November 14, 2005
Frank Sinatra, after losing his recording contract, movie contract, bobby-soxer fan base, Ava Gardner, and for a period of time, the voice, waged a remarkable comeback by winning an Academy Award for his performance in From Here to Eternity (1953). How a person whose career was as over as Sinatra's appeared to be could have gotten the part in the first place is the source of ancient Hollywood rumor.
Nonetheless, Sinatra went on to have a decent movie career (better than Elvis'), appearing in such classic films as The Man with the Golden Arm (1955) and The Manchurian Candidate (1962). Being the Sinatra fanatic I am, I can't help but also enjoy High Society (1956), Come Blow Your Horn (1963), and a couple of his "Rat Pack" movies, such as Ocean's 11 (1960) and Robin and the 7 Hoods (1964).
By the mid to late '60s, one can see that either the British Invasion had dealt even Sinatra's unprecedented career a blow, or he no longer cared about making movies. Whatever the reason, from that time period forward, he was cast in movie after movie (for the most part) as a cop or a detective. This phase of his Hollywood career began with a bang when he selected the role of Bogart-esque private detective Tony Rome in 1967.
The synopsis from Rotten Tomatoes: "The tough, dashing private eye who lives on a boat finds his troubles beginning when, after being hired to escort the daughter of a wealthy businessman, the girl's diamond pin is mysteriously missing. The trail leads him to guns, bullets and love." It sounds a little like the plot to one of Raymond Chandler's great Philip Marlowe novels, The High Window, later made into a Bogart-less film version called The Brasher Doubloon.
swingin' theme song.
It's to late to talk to them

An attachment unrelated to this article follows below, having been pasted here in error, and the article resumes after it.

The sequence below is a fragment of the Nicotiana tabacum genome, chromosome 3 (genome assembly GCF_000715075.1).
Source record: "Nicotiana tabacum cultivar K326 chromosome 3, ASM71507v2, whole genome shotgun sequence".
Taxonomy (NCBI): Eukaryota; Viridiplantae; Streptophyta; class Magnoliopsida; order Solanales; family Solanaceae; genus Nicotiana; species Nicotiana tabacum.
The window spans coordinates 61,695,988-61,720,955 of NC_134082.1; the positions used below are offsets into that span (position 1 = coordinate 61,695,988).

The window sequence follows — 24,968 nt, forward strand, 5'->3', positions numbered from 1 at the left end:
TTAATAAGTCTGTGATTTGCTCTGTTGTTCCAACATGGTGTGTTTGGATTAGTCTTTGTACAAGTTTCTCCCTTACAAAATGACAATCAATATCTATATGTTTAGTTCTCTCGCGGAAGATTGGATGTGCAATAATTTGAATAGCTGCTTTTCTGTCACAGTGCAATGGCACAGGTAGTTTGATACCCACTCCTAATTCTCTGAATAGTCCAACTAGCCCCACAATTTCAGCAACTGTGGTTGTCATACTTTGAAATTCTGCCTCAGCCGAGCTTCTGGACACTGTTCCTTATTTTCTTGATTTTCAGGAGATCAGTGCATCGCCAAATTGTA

'Cause Tony Rome is out and about
And Tony Rome will get 'em
If you don't watch out
Tony Rome will get 'em
If you don't watch out
You see, by 1967, Sinatra was a long way from his skinny crooner days, when it was said he would disappear when standing behind the microphone stand.
Co-star Jill St. John didn't seem to mind. She would later play a somewhat similar role in Diamonds Are Forever.
The plot is just as convoluted as any great detective novel, and all in all, Sinatra is pretty good. But, obviously, one never forgets that it's Sinatra. Any scene he's in, you can be certain, it's most likely the first and only take. He had no patience for the process of making movies. He would probably have told you, back when he still took acting seriously, that to do the scene more than once would take away from the believability. By 1967, he didn't have much "method". He could point
Because the film was made in Frank's world, there's lots of drinking. But didn't everyone drink and smoke in those days?
Note the odd gesture he's making with his left hand. What's that called? Oh yeah, pointing. Did I mention they drink Budweisers?
In between, Sinatra found work for his pallies, like best friend Jilly Rizzo:
and Beverly Hills restauranteur/con artist Michael Romanoff.
Tommy Vercetti's mansion?
The Fontainebleau Hotel, featured in other films such as Goldfinger and The Bellboy, is captured in all it's retro glory:
It's not a bad film, and it's definitely not the worst one Sinatra made. It's a good time capsule, if anything, of a lifestyle, a sensibility and aesthetic that was limping along, and soon to die, as the swingin' 1960s ground to a halt.